Taylor's Good Intentions Come Through in "The Second Chance"
- Christian Hamaker Contributing Film and Culture Writer
- 2006 24 Feb
Release Date: February 17, 2006 (limited)
Rating: PG-13 (some drug references)
Run Time: 102 min.
Director: Steve Taylor
Actors: Michael W. Smith, jeff obafemi carr, J. Don Ferguson, Lisa Arrindell Anderson
"The Second Chance," from director Steve Taylor, effectively displays the tensions between different parts of the body of Christ: African-American Christians and Caucasian Christians; suburban churches and inner city churches; and televised "mega-churches" and smaller, struggling congregations. What the film lacks in cinematic style - and it does suffer from a TV-film feeling and mentality - it makes up for in earnestness, although, at times, the film is a little too earnest for its own good.
Michael W. Smith plays Ethan Jenkins, associate pastor at The Rock and heir apparent of a suburban church headed by his father, Jeremiah (J. Don Ferguson), who also founded The Rock's sister congregation, the Second Chance Community Church.
The two congregations have drifted apart through the years. While the Rock has achieved notoriety through its televised Sunday services, Second Chance continues to quietly minister to the poor and downtrodden in its local community.
The Rock's board of directors bristles at Ethan's style, and sends him to observe and learn from Second Chance, but Ethan finds a chilly reception from Second Chance's Pastor Jake (jeff obafemi carr), who feels abandoned by Jeremiah and the mostly Caucasian congregation at the Rock. Their financial support of Second Chance's ministry is not appreciated by Jake, who, given the chance to encourage further giving from them, tells them instead to "keep [their] damn money."
The relationship between Jake and Ethan is slow to thaw. Ethan spends a few weeks learning about the challenges at Second Chance, but nothing bridges the gap between the congregation, until he - surprise! - takes his seat behind a piano and accompanies the church choir. (Smith also gets to sing in the film, but not usually as a soloist.)
Various subplots - including a troubled woman who finds solace from Jake's wife (Lisa Arrindell Anderson) and the other women of the congregation, and one young man's efforts to escape gang life - show the broader challenges of, and threats to, Second Chance.
The film isn't as interested in racial reconciliation, specifically, as it is in common understanding between economically struggling Christians and the well-meaning wealthy Christians who too easily convince themselves that they can relate to the plight of the poor. Money isn't the answer to the problems of the Second City congregation, as Ethan soon learns. Jake tells Ethan he wants a long-term, hands-on commitment, not just a "ghetto tourist" who "sticks around just long enough to say, ‘I've been there.'"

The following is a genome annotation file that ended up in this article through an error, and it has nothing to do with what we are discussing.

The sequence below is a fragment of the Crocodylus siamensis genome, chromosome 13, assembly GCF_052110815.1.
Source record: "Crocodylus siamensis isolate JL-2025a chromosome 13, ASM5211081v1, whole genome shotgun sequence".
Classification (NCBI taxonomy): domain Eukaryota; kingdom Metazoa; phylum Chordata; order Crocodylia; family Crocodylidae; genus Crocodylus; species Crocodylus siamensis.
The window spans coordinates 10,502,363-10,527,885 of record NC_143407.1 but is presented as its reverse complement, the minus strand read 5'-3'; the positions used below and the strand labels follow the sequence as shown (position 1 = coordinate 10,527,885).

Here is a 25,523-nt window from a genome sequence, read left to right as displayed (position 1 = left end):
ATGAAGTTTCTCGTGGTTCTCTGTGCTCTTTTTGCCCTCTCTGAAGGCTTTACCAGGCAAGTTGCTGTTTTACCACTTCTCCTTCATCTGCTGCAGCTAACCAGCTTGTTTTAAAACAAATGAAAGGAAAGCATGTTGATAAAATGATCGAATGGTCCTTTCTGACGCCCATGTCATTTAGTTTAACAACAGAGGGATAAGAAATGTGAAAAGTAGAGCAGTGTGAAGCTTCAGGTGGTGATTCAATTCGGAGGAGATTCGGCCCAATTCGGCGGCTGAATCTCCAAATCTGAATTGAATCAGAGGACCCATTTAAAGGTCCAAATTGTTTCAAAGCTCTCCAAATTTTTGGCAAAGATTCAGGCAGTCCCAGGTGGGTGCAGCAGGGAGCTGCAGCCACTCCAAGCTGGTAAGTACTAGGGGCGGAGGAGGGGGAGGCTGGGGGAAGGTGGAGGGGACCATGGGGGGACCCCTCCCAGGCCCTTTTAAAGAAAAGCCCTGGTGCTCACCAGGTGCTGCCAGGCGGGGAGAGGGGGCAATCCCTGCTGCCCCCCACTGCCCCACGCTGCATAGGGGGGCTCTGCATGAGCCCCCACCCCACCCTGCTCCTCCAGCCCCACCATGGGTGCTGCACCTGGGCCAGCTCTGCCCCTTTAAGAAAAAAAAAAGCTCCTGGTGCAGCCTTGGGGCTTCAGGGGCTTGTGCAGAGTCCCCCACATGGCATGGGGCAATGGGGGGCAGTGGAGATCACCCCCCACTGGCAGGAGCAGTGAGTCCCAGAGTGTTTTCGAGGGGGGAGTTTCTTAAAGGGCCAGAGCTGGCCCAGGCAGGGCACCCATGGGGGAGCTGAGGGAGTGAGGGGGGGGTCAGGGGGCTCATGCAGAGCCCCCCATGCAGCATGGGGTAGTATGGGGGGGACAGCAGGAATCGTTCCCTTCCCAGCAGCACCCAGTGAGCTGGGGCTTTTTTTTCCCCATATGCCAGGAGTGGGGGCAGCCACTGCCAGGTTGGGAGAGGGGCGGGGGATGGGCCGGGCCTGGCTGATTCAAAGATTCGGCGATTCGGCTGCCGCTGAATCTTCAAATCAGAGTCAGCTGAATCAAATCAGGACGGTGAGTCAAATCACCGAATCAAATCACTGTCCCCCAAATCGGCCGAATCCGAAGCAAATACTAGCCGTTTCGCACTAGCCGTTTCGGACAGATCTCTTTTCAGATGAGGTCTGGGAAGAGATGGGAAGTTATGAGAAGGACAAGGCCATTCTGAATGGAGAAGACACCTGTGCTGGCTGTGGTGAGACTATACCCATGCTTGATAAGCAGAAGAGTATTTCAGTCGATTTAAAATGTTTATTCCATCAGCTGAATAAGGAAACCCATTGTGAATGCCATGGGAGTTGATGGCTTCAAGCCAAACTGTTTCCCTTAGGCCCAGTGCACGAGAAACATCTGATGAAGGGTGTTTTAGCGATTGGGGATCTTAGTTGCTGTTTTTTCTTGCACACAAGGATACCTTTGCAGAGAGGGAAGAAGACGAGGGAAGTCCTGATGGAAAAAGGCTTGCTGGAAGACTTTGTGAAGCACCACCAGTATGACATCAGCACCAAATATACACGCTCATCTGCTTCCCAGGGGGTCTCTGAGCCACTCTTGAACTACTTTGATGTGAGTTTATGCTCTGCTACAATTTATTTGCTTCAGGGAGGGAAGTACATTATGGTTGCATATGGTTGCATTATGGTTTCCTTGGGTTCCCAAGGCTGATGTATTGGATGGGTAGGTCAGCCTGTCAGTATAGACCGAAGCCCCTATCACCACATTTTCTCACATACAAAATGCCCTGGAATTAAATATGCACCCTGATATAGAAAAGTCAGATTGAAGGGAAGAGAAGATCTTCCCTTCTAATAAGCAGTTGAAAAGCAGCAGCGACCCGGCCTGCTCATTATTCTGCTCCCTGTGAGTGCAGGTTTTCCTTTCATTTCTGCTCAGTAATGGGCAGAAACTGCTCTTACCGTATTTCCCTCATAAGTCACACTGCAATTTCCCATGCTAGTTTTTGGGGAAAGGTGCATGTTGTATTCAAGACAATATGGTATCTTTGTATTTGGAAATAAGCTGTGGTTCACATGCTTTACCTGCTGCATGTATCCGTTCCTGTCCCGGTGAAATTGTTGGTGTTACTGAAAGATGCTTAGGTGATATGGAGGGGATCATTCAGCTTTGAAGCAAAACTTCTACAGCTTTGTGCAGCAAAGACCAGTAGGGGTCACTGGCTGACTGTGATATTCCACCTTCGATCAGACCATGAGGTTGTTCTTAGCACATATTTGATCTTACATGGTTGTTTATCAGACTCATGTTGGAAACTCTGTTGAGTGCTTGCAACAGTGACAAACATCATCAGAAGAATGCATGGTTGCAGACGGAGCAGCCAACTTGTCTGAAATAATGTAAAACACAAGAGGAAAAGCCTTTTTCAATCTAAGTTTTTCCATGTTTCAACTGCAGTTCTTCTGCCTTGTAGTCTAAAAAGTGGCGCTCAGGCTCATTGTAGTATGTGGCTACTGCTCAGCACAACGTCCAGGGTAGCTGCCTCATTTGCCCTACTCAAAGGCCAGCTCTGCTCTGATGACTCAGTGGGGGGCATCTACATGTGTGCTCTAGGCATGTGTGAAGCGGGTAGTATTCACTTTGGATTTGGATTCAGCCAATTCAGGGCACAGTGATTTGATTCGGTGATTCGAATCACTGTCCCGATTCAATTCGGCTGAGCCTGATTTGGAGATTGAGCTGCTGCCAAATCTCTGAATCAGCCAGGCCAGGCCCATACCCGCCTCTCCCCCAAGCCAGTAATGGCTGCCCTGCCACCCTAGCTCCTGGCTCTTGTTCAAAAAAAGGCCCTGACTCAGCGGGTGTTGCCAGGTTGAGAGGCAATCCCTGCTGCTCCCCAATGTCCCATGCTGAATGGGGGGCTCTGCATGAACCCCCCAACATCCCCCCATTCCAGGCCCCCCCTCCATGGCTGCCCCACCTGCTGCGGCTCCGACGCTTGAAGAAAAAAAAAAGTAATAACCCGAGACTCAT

But Jake has issues of his own to deal with, and in this, the film treads too lightly. Jake's anger manifests in ugly ways. He gets into a physical altercation with a local gang member; refers to Ethan as a "son of a …" before his wife elbows him and cuts him off; refers to another character as a "sorry a--"; and says to another character, "All I want to do is beat the hell out of you." Condemnation of Jake's behavior is saved until late in the film, when Ethan accuses him of "arrogance" - but until that point, it's not clear that the filmmakers think Jake needs to change. "The Second Chance" is mainly about the opening of Ethan's eyes, not Jake's.
The hostilities and invective on display in "The Second Chance" set it apart from other films developed within, and marketed to the Christian subculture, but that's both a blessing and a curse. A blessing in that it shows Christians, warts and all, without demonizing them for their weakness and, at times, hypocrisy. But a curse in that the film's anger, particularly as it manifests in the character of a church pastor, is unpleasant to watch and hear. Nevertheless, there's a truth in the depiction, and the call to a sympathetic understanding of the different struggles within the larger church community override most of the bumps along the way.
AUDIENCE: Young teens and up.
- Drugs/Alcohol: Members of Second Chance struggle with drug and alcohol abuse.
- Language/Profanity: Some profanity; racial epithets.
- Sex/Nudity: None. A pastor and his wife are shown lying in bed, watching TV, but nothing sexual occurs.
- Violence/Crime: Gang violence; a man is beaten; a bloodied shirt is shown; a gun is pointed at the two pastors.
- Faith: The two congregations are at odds over conflicting priorities, discussed, at times, in anger.